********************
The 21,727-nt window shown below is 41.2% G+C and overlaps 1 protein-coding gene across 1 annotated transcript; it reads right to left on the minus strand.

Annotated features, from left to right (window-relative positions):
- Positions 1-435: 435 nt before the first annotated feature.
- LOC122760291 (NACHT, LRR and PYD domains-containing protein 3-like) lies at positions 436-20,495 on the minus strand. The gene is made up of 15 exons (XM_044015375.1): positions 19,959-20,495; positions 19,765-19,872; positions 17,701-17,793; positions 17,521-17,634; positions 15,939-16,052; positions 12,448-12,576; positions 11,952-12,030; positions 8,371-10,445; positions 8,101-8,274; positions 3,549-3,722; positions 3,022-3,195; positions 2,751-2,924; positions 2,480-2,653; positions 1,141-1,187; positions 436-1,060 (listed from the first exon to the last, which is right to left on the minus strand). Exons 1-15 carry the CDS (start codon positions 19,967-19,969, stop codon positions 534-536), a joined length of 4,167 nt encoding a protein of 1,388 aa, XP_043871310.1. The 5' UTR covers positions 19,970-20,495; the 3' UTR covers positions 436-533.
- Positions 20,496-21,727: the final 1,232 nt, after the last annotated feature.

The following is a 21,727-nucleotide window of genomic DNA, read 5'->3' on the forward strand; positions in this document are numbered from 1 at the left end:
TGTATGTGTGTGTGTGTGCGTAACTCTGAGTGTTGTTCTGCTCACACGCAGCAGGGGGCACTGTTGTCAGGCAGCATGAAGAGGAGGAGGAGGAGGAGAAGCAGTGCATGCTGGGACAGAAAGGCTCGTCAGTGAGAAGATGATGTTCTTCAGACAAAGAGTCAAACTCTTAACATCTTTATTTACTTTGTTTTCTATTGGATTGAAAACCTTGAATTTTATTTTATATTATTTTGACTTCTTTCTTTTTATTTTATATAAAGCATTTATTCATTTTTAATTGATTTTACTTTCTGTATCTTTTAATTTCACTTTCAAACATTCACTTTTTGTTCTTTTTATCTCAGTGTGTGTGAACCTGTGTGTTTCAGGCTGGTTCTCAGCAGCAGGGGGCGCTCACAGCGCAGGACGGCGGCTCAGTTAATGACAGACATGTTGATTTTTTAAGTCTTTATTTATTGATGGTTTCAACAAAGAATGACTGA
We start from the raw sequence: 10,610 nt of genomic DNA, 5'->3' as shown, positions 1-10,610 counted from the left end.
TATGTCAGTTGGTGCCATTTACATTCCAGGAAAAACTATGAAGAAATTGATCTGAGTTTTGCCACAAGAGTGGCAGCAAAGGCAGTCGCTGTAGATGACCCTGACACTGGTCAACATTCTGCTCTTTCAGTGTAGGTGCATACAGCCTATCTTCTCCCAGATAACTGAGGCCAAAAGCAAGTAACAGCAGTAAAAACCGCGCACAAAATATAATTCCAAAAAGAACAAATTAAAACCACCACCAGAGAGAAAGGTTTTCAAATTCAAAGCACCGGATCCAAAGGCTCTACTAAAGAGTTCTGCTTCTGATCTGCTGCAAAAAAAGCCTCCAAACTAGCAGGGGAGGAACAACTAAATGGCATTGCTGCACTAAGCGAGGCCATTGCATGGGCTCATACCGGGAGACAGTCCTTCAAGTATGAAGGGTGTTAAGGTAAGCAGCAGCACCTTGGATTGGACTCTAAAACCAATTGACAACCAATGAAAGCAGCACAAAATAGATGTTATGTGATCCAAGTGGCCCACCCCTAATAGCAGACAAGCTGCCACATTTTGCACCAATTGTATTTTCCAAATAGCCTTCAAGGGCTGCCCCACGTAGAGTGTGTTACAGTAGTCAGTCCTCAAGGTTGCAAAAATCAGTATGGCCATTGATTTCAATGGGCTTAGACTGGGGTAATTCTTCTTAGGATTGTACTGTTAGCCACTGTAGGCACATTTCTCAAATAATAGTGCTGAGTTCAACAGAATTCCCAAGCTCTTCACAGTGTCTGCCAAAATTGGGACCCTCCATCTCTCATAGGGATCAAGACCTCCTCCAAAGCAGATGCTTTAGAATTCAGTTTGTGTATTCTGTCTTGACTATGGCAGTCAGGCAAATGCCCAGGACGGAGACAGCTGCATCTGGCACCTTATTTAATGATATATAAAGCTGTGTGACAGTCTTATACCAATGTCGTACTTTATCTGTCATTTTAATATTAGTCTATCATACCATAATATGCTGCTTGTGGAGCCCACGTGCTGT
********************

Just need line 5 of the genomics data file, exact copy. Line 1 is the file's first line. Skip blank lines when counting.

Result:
- Positions 20,496-21,727: the final 1,232 nt, after the last annotated feature.